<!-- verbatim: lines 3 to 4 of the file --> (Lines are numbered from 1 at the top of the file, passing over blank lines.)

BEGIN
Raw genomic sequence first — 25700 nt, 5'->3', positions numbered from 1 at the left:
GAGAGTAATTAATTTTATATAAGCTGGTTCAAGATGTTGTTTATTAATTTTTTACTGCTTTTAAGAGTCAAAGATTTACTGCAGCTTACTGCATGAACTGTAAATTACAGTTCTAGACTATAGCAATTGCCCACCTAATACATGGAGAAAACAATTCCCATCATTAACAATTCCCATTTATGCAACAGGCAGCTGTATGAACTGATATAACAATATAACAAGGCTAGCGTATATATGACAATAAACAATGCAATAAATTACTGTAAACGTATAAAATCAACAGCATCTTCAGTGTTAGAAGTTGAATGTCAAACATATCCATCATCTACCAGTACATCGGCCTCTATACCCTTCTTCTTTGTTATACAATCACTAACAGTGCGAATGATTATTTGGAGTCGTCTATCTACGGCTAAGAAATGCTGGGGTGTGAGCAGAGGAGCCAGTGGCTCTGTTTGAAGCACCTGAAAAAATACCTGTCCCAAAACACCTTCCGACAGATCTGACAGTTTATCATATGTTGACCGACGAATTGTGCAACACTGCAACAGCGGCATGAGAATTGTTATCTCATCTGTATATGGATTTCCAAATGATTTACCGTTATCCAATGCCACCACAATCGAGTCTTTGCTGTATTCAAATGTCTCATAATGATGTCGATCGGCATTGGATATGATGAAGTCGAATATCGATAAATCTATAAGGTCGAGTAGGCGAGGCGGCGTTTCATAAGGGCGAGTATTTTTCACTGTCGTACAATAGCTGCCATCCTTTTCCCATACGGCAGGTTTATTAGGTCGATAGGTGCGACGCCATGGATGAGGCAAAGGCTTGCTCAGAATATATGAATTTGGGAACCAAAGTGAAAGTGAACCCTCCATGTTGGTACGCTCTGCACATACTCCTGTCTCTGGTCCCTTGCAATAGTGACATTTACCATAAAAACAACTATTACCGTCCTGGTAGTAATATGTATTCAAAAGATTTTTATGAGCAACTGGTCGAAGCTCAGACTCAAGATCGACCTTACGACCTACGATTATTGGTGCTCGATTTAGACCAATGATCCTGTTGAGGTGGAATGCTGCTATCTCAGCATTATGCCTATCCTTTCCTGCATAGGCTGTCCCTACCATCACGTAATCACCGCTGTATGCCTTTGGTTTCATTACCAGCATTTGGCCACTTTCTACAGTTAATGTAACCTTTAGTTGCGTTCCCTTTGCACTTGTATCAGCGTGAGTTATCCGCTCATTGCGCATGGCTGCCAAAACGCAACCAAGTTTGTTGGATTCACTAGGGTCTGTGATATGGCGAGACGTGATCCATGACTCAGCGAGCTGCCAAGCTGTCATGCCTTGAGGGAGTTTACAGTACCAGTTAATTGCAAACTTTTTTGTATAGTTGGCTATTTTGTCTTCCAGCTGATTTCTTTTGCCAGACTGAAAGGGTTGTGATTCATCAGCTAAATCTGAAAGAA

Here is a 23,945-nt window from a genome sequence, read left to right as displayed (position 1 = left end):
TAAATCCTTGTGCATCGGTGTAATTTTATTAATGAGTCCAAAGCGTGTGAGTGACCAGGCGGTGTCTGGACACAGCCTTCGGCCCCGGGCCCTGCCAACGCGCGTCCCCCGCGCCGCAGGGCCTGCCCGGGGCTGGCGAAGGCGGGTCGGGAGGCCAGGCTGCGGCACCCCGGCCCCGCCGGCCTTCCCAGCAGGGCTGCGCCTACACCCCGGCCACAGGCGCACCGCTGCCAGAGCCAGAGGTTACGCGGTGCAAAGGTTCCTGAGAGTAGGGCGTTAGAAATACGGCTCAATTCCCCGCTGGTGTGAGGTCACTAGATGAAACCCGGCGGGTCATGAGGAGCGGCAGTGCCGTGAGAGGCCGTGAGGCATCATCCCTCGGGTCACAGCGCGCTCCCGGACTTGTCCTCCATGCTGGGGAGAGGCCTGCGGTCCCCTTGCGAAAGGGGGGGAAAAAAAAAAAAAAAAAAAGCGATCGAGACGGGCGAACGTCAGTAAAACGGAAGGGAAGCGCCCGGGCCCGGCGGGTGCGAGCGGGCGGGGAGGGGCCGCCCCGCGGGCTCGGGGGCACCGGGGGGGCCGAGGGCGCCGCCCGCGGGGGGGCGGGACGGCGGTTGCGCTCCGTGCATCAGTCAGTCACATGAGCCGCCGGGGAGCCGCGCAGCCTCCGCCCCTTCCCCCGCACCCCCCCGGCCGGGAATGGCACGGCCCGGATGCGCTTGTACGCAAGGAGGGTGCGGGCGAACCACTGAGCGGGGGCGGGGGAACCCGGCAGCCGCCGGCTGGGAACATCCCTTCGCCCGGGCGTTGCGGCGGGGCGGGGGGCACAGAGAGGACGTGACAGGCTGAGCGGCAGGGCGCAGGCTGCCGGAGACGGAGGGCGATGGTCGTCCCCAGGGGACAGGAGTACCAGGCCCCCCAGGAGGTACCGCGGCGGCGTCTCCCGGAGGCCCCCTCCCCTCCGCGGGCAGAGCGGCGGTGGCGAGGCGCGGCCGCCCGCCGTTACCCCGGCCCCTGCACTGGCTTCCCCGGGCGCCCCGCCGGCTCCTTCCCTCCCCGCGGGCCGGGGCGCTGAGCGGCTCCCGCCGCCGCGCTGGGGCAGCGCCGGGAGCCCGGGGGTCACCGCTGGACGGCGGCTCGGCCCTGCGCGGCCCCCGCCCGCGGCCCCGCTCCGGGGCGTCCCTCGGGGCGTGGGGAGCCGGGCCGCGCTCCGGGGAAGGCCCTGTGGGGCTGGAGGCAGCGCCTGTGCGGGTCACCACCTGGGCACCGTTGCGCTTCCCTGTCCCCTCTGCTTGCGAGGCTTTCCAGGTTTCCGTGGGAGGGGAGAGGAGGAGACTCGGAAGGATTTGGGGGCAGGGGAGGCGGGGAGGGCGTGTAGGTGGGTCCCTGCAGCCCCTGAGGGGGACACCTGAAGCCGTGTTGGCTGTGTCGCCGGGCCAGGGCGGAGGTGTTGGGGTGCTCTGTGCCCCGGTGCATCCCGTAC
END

Here is a 23,945-nt window from a genome sequence, read left to right as displayed (position 1 = left end):
TAAATCCTTGTGCATCGGTGTAATTTTATTAATGAGTCCAAAGCGTGTGAGTGACCAGGCGGTGTCTGGACACAGCCTTCGGCCCCGGGCCCTGCCAACGCGCGTCCCCCGCGCCGCAGGGCCTGCCCGGGGCTGGCGAAGGCGGGTCGGGAGGCCAGGCTGCGGCACCCCGGCCCCGCCGGCCTTCCCAGCAGGGCTGCGCCTACACCCCGGCCACAGGCGCACCGCTGCCAGAGCCAGAGGTTACGCGGTGCAAAGGTTCCTGAGAGTAGGGCGTTAGAAATACGGCTCAATTCCCCGCTGGTGTGAGGTCACTAGATGAAACCCGGCGGGTCATGAGGAGCGGCAGTGCCGTGAGAGGCCGTGAGGCATCATCCCTCGGGTCACAGCGCGCTCCCGGACTTGTCCTCCATGCTGGGGAGAGGCCTGCGGTCCCCTTGCGAAAGGGGGGGAAAAAAAAAAAAAAAAAAAGCGATCGAGACGGGCGAACGTCAGTAAAACGGAAGGGAAGCGCCCGGGCCCGGCGGGTGCGAGCGGGCGGGGAGGGGCCGCCCCGCGGGCTCGGGGGCACCGGGGGGGCCGAGGGCGCCGCCCGCGGGGGGGCGGGACGGCGGTTGCGCTCCGTGCATCAGTCAGTCACATGAGCCGCCGGGGAGCCGCGCAGCCTCCGCCCCTTCCCCCGCACCCCCCCGGCCGGGAATGGCACGGCCCGGATGCGCTTGTACGCAAGGAGGGTGCGGGCGAACCACTGAGCGGGGGCGGGGGAACCCGGCAGCCGCCGGCTGGGAACATCCCTTCGCCCGGGCGTTGCGGCGGGGCGGGGGGCACAGAGAGGACGTGACAGGCTGAGCGGCAGGGCGCAGGCTGCCGGAGACGGAGGGCGATGGTCGTCCCCAGGGGACAGGAGTACCAGGCCCCCCAGGAGGTACCGCGGCGGCGTCTCCCGGAGGCCCCCTCCCCTCCGCGGGCAGAGCGGCGGTGGCGAGGCGCGGCCGCCCGCCGTTACCCCGGCCCCTGCACTGGCTTCCCCGGGCGCCCCGCCGGCTCCTTCCCTCCCCGCGGGCCGGGGCGCTGAGCGGCTCCCGCCGCCGCGCTGGGGCAGCGCCGGGAGCCCGGGGGTCACCGCTGGACGGCGGCTCGGCCCTGCGCGGCCCCCGCCCGCGGCCCCGCTCCGGGGCGTCCCTCGGGGCGTGGGGAGCCGGGCCGCGCTCCGGGGAAGGCCCTGTGGGGCTGGAGGCAGCGCCTGTGCGGGTCACCACCTGGGCACCGTTGCGCTTCCCTGTCCCCTCTGCTTGCGAGGCTTTCCAGGTTTCCGTGGGAGGGGAGAGGAGGAGACTCGGAAGGATTTGGGGGCAGGGGAGGCGGGGAGGGCGTGTAGGTGGGTCCCTGCAGCCCCTGAGGGGGACACCTGAAGCCGTGTTGGCTGTGTCGCCGGGCCAGGGCGGAGGTGTTGGGGTGCTCTGTGCCCCGGTGCATCCCGTAC